4. Do I have to be a teacher to take this course? Who else might be participating in this course?

You do not have to be a teacher to take this course. The course may also be valuable to ELL coaches, teacher educators, and site and district administrators, among others. In order to fully participate in the course, however, you do need to have access to a classroom in which you can obtain student language samples and implement lessons (or collaborate with classroom teachers to obtain student language samples and implement lessons). This is because several of the course assignments require submitting language samples - either samples of student writing or brief transcriptions of students’ oral language - and reflecting on lessons.

5. Are there any tests or assignments?

The course will be organized into four sessions. Within each session, you will have one assignment to complete. In general, the course follows a cycle of inquiry approach in which you gather data about student language (specifically, samples of language students used when constructing a claim supported by evidence) implement a lesson based on your insights about student language, reflect on that lesson, and repeat the cycle again. In addition, you will provide feedback to your peers about their work. The final assignment will be to collaborate with your team to create a lesson plan inspired by the insights you have gained about supporting students in constructing evidence-based claims. There are no tests in this course.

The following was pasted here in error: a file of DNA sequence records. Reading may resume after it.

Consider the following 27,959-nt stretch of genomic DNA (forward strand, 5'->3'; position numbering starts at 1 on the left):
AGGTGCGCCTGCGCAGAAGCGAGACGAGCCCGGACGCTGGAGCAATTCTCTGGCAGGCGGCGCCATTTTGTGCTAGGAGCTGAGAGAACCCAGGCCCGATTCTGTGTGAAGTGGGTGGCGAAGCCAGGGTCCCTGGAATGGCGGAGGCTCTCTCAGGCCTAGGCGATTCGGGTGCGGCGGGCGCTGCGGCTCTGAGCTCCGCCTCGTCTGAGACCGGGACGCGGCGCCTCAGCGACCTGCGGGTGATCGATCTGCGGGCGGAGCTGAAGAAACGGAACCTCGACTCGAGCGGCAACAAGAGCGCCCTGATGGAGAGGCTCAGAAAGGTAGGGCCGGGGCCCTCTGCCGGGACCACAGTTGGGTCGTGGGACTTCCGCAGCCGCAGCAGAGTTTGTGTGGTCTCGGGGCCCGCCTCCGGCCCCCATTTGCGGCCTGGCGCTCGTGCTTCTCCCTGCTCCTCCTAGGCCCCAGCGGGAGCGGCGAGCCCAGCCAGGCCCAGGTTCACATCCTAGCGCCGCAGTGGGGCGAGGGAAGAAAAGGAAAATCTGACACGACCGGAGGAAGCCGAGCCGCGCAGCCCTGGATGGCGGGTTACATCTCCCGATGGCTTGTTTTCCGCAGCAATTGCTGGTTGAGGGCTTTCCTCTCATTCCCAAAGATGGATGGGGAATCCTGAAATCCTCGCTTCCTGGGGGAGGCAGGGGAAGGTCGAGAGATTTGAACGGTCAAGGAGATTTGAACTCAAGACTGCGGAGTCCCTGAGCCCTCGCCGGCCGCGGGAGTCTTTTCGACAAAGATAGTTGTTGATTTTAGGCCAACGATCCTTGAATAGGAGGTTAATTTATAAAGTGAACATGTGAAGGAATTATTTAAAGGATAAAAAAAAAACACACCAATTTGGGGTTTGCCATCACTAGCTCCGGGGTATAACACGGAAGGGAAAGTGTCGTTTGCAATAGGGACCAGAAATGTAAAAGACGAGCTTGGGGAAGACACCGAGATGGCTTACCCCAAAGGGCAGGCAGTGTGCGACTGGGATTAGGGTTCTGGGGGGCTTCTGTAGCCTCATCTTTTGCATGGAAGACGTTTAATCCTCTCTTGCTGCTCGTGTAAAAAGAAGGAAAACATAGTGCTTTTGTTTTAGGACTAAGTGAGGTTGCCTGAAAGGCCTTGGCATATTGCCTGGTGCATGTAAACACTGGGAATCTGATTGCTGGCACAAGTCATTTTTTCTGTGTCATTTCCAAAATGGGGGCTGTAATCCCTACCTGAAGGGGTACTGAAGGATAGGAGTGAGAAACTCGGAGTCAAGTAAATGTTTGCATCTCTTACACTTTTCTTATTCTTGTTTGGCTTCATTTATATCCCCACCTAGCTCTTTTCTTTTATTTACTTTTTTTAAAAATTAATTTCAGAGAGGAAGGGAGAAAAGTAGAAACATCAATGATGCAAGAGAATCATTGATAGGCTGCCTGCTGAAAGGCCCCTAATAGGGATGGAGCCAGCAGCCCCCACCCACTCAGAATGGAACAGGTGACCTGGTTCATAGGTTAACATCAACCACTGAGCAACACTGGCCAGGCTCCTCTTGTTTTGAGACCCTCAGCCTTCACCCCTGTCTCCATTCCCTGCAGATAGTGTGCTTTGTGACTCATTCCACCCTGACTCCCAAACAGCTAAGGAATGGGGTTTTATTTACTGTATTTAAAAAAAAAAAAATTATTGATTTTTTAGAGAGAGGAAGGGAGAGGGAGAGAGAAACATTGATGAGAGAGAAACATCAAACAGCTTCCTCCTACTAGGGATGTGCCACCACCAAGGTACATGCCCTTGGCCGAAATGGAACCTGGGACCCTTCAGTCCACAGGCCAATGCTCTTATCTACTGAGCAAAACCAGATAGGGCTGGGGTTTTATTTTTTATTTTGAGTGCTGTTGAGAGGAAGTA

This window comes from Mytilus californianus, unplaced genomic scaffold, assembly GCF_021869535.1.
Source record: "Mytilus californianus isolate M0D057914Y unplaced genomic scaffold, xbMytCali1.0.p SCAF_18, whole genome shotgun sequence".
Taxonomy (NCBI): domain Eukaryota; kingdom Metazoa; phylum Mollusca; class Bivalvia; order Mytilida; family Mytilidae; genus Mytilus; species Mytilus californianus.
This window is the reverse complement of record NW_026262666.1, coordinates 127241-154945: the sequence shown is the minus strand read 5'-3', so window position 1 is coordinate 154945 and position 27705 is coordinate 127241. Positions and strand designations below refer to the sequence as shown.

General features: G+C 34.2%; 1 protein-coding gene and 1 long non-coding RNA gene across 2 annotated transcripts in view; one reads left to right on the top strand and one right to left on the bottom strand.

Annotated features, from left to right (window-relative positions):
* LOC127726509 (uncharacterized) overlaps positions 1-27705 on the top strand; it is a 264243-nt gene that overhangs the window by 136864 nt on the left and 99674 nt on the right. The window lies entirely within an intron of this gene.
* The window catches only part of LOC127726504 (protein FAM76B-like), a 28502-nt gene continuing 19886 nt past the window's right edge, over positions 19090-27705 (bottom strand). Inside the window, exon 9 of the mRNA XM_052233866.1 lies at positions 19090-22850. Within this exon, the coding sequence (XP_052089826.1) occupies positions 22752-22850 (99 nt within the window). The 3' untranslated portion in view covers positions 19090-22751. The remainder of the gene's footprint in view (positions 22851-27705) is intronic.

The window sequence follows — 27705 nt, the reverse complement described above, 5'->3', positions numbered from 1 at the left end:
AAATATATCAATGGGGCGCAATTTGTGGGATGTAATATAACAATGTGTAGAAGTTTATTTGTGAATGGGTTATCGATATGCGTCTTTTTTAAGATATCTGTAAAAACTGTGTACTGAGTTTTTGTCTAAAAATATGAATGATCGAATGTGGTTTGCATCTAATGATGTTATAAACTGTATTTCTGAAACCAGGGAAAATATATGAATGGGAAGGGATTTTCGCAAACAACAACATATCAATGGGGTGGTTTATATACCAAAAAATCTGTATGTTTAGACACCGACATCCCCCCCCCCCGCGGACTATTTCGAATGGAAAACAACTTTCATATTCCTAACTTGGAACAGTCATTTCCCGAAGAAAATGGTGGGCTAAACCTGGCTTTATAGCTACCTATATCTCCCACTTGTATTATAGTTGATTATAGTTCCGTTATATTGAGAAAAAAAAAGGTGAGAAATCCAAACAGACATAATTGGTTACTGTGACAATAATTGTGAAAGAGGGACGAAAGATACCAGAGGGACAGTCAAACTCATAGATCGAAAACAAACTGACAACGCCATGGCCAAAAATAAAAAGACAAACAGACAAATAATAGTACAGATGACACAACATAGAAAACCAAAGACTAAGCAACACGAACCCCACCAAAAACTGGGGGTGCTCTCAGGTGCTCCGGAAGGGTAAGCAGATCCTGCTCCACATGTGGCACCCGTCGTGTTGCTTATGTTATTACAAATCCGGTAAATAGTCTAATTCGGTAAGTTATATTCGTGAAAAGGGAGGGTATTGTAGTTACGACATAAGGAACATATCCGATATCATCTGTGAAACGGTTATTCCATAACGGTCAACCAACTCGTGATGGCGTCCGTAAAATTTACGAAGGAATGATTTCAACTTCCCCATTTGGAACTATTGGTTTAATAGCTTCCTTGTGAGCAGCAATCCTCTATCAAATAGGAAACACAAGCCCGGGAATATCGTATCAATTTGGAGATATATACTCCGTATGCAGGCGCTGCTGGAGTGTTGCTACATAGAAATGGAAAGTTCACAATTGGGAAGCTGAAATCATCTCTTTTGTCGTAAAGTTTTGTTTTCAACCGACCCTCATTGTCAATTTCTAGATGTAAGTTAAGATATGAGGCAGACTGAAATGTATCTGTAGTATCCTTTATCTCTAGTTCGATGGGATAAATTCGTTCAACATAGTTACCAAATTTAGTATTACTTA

6. If I complete all eight weeks of the course, how long should I plan on spending in the course and on coursework each week?

We anticipate that the course will take approximately 30 hours of time to complete. The course will be organized into four sessions, each spanning approximately two weeks. We anticipate that each session will take approximately 7-8 hours to complete, spread out over the approximately two week time span.

7. It sounds like the course has teams participating. How are teams set up?

You choose which team you would like to join. The course platform makes establishing and joining teams simple. You can set up a team with colleagues you already know. You can browse teams that others have set up, based on grade level, geographic area, and other features, and join a team that you find. Finally, you can establish a new team and make that team open for others, including people you don’t know, to join. Full details about the process of establishing teams will be available on the course website.

8. Is the course self-paced? Can I work ahead?